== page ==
- Buy Now!
30 Aug 2012
Open Source - Myths and Reality
There is some controversy around open source versus vendor (proprietary) lock-in technology in the Drupal hosting. Is the open source a Golden Hammer? Let’s try to check facts and see if this is a real controversy or maybe just a myth or misunderstanding?
Both Acquia.com and GetPantheon.com use proprietary tools and systems, so you can’t just download a copy of their servers configurations and code of their control panels to use it on your own server, while Omega8.cc not only uses fully open source control panel (Aegir Hosting System), but also server/system level configuration is fully open sourced, even with insanely easy to use installer available, so anyone can replicate Omega8.cc hosting, either for internal needs or to build competitive hosting business.
This is really drastic difference in the business model between vendors analyzed in this comparison, but does it matter anything for you as a hosting client?
Now, one could go straight to conclusion that both Acquia.com and GetPantheon.com are basically classic lock-in vendors, using closed source, proprietary systems and the only thing which is not vendor locked-in is the hosted sites code (which is more than obvious and not really any selling point or anything).
But, think again and ask yourself: would you really benefit from some open-sourced hosting system which is designed from the top to bottom and makes sense only when used by some large scale hosting provider? What would be the point in having Valhalla distributed filesystem or DROPs how-to recipes/installers open sourced, other than to replicate GetPantheon.com business?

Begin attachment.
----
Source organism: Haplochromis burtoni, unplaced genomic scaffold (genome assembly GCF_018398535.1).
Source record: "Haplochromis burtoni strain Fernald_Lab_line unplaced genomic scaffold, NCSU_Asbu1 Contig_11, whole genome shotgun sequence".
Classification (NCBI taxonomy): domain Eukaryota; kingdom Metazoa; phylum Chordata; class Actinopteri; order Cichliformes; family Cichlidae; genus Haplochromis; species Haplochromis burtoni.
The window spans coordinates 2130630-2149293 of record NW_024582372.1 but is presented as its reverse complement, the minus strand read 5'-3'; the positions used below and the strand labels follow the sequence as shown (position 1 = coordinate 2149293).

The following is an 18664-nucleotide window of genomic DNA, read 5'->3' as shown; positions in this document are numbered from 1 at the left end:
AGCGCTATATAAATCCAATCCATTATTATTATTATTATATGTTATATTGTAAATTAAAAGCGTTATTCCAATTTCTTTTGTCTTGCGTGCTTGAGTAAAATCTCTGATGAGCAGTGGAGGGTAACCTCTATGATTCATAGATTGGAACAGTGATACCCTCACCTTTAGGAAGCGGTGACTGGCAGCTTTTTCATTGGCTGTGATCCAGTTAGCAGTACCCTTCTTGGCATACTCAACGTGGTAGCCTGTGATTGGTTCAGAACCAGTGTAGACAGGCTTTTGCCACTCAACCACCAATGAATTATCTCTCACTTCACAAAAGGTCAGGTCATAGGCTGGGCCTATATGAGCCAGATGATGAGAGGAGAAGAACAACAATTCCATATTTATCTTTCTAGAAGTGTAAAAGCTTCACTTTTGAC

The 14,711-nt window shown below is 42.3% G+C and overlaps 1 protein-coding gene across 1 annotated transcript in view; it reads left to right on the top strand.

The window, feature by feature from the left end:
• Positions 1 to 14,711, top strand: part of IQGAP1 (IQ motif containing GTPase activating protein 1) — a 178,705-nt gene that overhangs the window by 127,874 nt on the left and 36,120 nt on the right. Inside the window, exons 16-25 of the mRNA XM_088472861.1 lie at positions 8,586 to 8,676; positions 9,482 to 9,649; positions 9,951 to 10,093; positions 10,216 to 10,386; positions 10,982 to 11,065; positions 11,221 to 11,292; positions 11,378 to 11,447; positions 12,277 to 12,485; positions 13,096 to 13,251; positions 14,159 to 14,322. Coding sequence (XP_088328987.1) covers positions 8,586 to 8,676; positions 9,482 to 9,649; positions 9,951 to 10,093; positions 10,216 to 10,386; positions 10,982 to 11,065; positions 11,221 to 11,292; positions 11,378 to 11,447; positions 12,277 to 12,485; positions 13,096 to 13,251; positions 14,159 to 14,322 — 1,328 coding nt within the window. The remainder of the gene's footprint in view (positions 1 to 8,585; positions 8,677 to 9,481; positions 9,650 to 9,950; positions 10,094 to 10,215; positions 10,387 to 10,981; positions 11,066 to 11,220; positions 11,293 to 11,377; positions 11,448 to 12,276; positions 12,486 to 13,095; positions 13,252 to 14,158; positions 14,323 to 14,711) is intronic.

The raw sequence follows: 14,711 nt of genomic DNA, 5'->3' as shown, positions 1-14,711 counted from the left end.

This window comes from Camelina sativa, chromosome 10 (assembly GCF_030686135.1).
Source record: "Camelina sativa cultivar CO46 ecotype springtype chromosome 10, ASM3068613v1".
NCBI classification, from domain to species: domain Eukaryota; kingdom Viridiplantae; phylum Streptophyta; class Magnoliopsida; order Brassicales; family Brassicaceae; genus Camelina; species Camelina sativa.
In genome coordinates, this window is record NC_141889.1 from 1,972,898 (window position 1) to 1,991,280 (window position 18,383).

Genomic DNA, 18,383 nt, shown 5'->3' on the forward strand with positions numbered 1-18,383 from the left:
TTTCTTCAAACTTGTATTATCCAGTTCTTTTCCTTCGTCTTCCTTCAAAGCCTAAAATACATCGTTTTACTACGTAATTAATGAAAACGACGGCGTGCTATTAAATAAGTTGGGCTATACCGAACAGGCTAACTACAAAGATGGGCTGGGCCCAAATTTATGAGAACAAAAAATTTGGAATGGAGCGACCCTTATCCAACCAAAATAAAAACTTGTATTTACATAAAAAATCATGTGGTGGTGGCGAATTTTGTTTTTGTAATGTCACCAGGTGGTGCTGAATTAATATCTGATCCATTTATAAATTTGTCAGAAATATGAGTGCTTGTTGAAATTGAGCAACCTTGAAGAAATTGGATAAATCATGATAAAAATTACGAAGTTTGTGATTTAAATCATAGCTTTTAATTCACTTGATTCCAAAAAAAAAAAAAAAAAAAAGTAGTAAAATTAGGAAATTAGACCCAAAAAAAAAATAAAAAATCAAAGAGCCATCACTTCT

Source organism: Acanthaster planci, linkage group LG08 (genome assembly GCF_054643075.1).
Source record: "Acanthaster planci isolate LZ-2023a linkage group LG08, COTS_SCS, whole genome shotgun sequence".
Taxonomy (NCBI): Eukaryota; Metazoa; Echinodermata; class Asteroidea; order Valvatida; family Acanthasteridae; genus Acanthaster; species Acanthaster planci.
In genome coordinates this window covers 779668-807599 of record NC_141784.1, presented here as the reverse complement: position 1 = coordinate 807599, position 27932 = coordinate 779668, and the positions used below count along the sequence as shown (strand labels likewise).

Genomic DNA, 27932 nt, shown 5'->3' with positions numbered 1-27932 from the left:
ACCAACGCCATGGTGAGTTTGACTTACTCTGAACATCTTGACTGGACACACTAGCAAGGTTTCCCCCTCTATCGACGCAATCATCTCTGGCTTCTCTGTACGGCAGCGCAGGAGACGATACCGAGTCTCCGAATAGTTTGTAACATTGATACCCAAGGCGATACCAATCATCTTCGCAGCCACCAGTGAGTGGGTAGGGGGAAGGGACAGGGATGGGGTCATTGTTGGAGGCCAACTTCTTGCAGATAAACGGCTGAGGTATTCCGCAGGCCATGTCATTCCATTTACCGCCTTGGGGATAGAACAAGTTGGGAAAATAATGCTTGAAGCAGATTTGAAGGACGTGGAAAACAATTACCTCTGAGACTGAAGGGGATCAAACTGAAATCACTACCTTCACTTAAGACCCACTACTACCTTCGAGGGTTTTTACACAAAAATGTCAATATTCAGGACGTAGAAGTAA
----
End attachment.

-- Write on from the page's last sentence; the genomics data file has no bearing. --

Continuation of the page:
With Acquia.com system/stack level configuration and control panel it’s a bit less obvious, since theoretically both could be used also for your small, one-server private hosting needs. The tools available at Acquia.com don’t look like they would make sense only when used on a large scale – at least when you ignore individually configured and priced Managed Cloud option, which could be probably similarly useless for your one-server private hosting needs like Valhalla and DROPs from GetPantheon.com.
The point is that open source is not a Golden Hammer you should expect always available and apply blindly. Sometimes it is not only against business owners and investors interest, but simply doesn’t make any sense, unless they would like to invite someone else to come and get them out of business with even bigger investors/money, which, obviously, would be silly.
Both approaches have their inherited pros and cons, but none of them are really important to any hosting client. These pros and cons are interesting only for those who would like to open their own hosting business, but this is something already beyond the scope of this comparison, so let’s leave it as a side note only.
Do you agree that any controversy around open source versus vendor (proprietary) lock-in in the Drupal hosting is rather a myth than a real problem? Let us know in your comments on Twitter or App.net.
!We post new articles daily (Monday-Friday), so you may want to subscribe to this feed
in your favourite RSS reader to follow up and post your comments on Twitter or App.net.
The Pricing – does it have to be complex? « Previous | Next » Innovation, Target and Focus